Ginger Wagoner wasn’t sure what to expect a few years ago when she asked her then-10-year-old-daughter, Zoe Macomber, what she wanted to do over the upcoming summer break.
A beach trip? Concerts by her favorite artists? Hanging with her friends?
“Let’s do a festival for justice and the environment!” Zoe told her wide-eyed mom.
Given the flickering attention span and porous priorities of a typical 10-year-old, Wagoner gave her daughter a 24-hour “cooling off” period before revisiting the question. But Zoe was no ordinary 10-year-old, and it would be no ordinary summer.
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The fifth-grader at Eastover Elementary in Charlotte collected more than $800 in donations from East Boulevard merchants to be raffled off at her FUN Festival (standing for “Fairness and Unity Now”), which raised nearly $2,500 for the Dilworth Soup Kitchen and Habitat for Humanity.
Inspired by her success, Zoe told Wagoner she wanted to make the festival an annual happening.
“But a tired mom suggested we find a more sustainable method to support the organizations we believe in without it taking months to prepare for a single-day event,” Wagoner says. “We decided what we really wanted was to get people talking and using social justice words more frequently and ‘seeding’ important ideas.”
Mother and daughter’s own important idea? Allow people to wear their commitment to social justice, literally. They created JusticeSeeders, an online business that sells apparel, jewelry and other items displaying messages of inclusion and tolerance.
JusticeSeeders products include “Celebrate Diversity” T-shirts; jewelry stamped with words such as “create,” “passion” and “courage”; and tote bags (made from recycled materials) sporting a global map made by arranging 18 words such as “inclusion,” “sustainability” and “worth.”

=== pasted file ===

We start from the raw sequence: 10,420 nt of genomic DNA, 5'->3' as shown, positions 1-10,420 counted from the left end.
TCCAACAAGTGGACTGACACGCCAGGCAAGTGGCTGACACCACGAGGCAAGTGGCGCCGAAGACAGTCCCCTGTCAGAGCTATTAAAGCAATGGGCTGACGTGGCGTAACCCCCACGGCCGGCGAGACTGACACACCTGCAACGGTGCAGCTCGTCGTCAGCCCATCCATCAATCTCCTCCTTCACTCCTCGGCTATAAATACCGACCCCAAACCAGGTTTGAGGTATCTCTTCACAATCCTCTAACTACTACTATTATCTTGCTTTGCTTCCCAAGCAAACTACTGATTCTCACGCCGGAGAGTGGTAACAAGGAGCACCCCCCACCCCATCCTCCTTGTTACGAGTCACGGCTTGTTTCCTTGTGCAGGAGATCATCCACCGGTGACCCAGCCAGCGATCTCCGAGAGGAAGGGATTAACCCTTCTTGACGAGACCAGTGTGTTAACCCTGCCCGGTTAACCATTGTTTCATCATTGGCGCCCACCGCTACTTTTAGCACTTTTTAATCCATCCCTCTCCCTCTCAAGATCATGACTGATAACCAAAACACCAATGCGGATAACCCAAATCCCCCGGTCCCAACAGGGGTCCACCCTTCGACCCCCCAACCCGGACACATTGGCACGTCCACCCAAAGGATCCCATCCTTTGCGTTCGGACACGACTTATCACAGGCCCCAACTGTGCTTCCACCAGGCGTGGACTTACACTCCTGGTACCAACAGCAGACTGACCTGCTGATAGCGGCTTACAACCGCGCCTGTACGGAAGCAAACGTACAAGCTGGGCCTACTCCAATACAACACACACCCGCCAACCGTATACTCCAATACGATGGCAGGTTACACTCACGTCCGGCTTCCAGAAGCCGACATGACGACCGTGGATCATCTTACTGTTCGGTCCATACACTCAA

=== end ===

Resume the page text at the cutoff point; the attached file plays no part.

Zoe is now 13 and an eighth-grader at Alexander Graham Middle School in Charlotte and, with her mom, is even more committed to the causes of human trafficking prevention, clean water, education for girls and access to quality medical care for all, said Wagoner. Proceeds from the sales of JusticeSeeders items support nonprofits whose missions mirror the mother-daughter team’s passions.
Born in Chapel Hill, Wagoner, now 44, was raised in Charlotte. She majored in photojournalism and English at UNC Chapel Hill and worked with a celebrity photographer in New York City before returning to Charlotte. She now owns her own photography business, Photosynthesis Inc., and is project manager at The Olive Branch Center, a Charlotte-based organization that promotes “religious and spiritual inclusion.”
Wagoner graduated in 1989 from West Charlotte High School when it was still considered a model for integration nearly two decades after a U.S. Supreme Court’s Swann vs. Charlotte-Mecklenburg Schools decision made CMS the legal precedent for busing-based desegregation efforts nationwide. By the time Wagoner, who is white, attended West Charlotte, which had been an all-black school before Swann, it had become a magnet school and she did so by choice.
Wagoner said she believes now, as she did then, that learning among a diverse student population is an important part of the educational process, and that high concentrations of low-income students in some schools only perpetuates the cycle of poverty because those students are less likely to succeed academically.
Last August, Wagoner and her daughter both spoke before the Charlotte-Mecklenburg Board of Education, urging members to make diversity a priority in a school system that has become dominated by largely single-race schools.
“I think it’s really important for people my age to show the adults who make decisions that we care,” said Zoe of her activist pursuits. “These decisions affect young people, too, and they will continue to affect us for the rest of our lives.”
Mother and daughter say they are both angered and energized by what they consider intolerant rhetoric aimed at Muslims, immigrants and others.
“If we don’t take a stand now and show that we have an impact and are impacted, then we are also at fault when things don’t go the way they should,” Zoe said.
John Deem is a freelance writer: email@example.com.
For information on JusticeSeeders and its merchandise, go to www.justiceseeders.com.